Moreover, Helios messages the thunder god to kill those who ate his cattle. It was this decree that made Zeus throw a bolt at Odysseus’ men, killing them all. Odysseus’ prayer shields him from Zeus ' bolt. The cry to Zeus conveys that the hero needs help from the gods and is unable to do everything himself, thus showing Zeus he is learning. This shows progression because in the beginning of the journey Odysseus disregards the gods and gloats about the obstacles he excels, whereas on Helios Island, the hero calls for help knowing he can not surpass famine/every challenge.
Thus as the blackfish killed his brothers for their treachery the townspeople began to fear this being of the sea; however “as the blackfish continued to help the villagers, they realized that the "Killer Whale" was a gift from Natsilane and so they took it for their crest. Natsilane became a legend to their village and some have claimed to have seen him riding the seas on the backs of two great black fish”(Legend of Natsilane). By making the the killer whale the Crest of the town, it illustrates that man values or worships
110-112) This is used to show the audience that the ocean was so dangerous, and how if the men fell in, they would die right away. We have all seen a boiling pot of water, and just hovering your hand over the water feels like a threat. We are still faced with the statistics of death by water to this day, so this is relatable to the audience even now. The use of Homer’s figurative language shows how dangerous the products of the gods are to the humans. The final example of this is found in part 4 of the story.
People lived in fear, if they were at the wrong place at the wrong time, they could be accused, or if they said something to the wrong person, they could’ve been accused. It was no secret; the whole town knew if you were accused of being a witch. Even though the crime of being a witch was a religious one, the goals of the people during the Salem Witch Trials were not. They wanted wealth and power and saw that by accusing others of being witches they could gain both. The people of Salem also were scared, at first of the Devil but quickly of what their fellow man could do to them if they were accused of being a witch.
Fishing is definitely one of the most widely spread sport and is used as a way of life. Many people live off fishing whether it’s catching and selling fish or catching and eating fish. Anyways, the reasons why I think we need to come up with a solution for this crisis is because we have seals and sea lions killing off salmon, ODFW making rules that makes it tougher to catch salmon, and we have dams that are raising the water lever. My first reason why I think we need to solve this problem is because we have seals and sea lions that are eating a bunch of salmon in the Columbia river. And yet the worst part is, they aren’t even native.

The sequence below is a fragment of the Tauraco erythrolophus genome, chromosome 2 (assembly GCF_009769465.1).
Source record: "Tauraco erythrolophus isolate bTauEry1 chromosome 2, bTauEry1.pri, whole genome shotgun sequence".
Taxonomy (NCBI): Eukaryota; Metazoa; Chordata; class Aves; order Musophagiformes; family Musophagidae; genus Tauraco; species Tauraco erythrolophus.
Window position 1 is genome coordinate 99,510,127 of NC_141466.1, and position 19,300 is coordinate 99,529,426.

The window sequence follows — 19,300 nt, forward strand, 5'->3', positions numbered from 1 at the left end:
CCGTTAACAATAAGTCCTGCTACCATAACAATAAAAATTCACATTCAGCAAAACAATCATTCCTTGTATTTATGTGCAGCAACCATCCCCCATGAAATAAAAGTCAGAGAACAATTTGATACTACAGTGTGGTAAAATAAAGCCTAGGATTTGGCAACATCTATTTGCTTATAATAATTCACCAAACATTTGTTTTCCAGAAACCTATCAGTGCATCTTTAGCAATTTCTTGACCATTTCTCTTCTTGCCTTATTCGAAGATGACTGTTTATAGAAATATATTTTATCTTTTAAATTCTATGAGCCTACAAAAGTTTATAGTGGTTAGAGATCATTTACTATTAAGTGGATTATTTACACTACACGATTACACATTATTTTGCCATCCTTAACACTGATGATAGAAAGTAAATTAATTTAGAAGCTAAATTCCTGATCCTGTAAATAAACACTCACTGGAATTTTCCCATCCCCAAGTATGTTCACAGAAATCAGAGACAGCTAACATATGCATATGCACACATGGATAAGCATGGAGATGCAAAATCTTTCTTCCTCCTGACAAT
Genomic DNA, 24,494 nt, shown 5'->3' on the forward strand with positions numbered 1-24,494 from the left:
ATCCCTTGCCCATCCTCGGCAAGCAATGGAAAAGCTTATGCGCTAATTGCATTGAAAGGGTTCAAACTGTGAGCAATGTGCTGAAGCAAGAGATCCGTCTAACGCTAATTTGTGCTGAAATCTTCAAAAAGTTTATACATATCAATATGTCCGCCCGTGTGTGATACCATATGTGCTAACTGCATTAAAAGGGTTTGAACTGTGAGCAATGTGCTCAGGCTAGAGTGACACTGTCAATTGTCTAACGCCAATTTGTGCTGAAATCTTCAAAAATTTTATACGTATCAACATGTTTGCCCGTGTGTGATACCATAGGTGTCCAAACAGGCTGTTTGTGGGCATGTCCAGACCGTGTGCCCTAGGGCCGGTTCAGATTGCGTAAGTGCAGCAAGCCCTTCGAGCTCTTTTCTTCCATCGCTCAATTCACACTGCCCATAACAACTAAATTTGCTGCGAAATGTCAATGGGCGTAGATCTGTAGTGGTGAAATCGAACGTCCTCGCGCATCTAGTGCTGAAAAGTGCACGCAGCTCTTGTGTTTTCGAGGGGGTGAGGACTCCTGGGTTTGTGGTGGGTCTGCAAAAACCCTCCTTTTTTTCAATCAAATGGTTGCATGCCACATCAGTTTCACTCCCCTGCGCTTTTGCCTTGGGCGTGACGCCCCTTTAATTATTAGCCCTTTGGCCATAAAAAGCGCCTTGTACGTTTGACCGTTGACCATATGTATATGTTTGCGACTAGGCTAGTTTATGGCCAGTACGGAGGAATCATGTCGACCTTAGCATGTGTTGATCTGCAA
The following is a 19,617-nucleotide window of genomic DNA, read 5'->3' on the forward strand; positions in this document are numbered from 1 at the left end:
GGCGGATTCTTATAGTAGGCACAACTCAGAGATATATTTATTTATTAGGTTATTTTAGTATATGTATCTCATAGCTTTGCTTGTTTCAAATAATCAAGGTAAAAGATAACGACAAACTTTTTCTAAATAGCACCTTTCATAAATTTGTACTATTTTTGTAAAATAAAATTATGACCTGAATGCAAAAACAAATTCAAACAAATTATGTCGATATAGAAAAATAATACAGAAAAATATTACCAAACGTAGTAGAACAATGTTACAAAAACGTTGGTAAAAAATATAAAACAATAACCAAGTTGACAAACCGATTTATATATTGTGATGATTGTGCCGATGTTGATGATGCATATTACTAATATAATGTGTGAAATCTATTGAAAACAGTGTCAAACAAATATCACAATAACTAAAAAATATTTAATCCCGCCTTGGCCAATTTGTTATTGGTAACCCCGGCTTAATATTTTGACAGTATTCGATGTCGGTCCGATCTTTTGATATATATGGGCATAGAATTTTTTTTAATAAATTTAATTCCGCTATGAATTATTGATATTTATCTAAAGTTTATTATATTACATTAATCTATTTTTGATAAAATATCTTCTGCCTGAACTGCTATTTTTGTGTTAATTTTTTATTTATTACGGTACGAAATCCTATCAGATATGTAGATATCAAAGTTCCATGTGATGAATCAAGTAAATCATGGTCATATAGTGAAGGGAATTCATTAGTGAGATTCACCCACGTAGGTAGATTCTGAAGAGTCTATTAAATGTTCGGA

While in Moby Dick the whale is portrayed as evil, Chillingworth is the evil one in The Scarlet Letter. Captain Ahab spends his life attempting to rid the world of the whale. When he gets the chance to kill Moby Dick, he uses human blood on the harpoon and chants prayers in latin. The chants baptize the whale to rid it of its sins. Chillingworth in The Scarlet Letter is unsatisfied by Hester’s punishments.
Simon is like Jesus, kind, good, and also sacrificed for a greater cause. Jesus died for spreading the gospel, and Simon dies for trying to tell everyone about the truth of the beast. Simon’s death was very calm, peaceful, and surrounded by nature. “Softly, surrounded by a fringe of inquisitive bright creatures, itself a silver shape beneath the steadfast constellations, Simon 's dead body moved out toward the open sea”(Golding 119). This scene is like Jesus ascending to heaven after he rose from the dead.
This could be a reference to the Christian notion of the Last Judgment. This analysis complements the previous stanza in which the speaker questions his mortality if he, despite dying, one day will “rise from Generation free”. In the final stanza, the speaker parallels the question posed in the first stanza through stating that “The Death of Jesus set me free/Then what have I to do with thee?”. This highlights the speaker’s overarching concern for mortality, religiosity and sin. Once again, he asks what he has to do with Tirzah, representing the mortality that is born from the original sin, if the death of Jesus set him free from this through redeeming mankind.
I tied a hook onto the end of my line and placed a worm on the hook I was so excited. I casted my line out until the pole slipped out of my hands into the lake. I got so mad, so I rushed up to the cabin and told my dad that the pole flew out of my hands. “Well,” he said with a grin on his face. “You have to go fetch it out of the lake.” I was astonished, my own dad told me I have to fetch a pole in a lake that is infested with fish.
So, my dad created this tunnel for the fish to swim through. Too bad, so sad for the fat fish. It died right after the next day. I was kind of sad, but my dad bought another fish for me with a filter because my dad surely gained tiredness cleaning up a whole lot of poop and refiltering the water manually. Everyday the fish had pooped at least 5 times and we needed to replace the sponge every single night.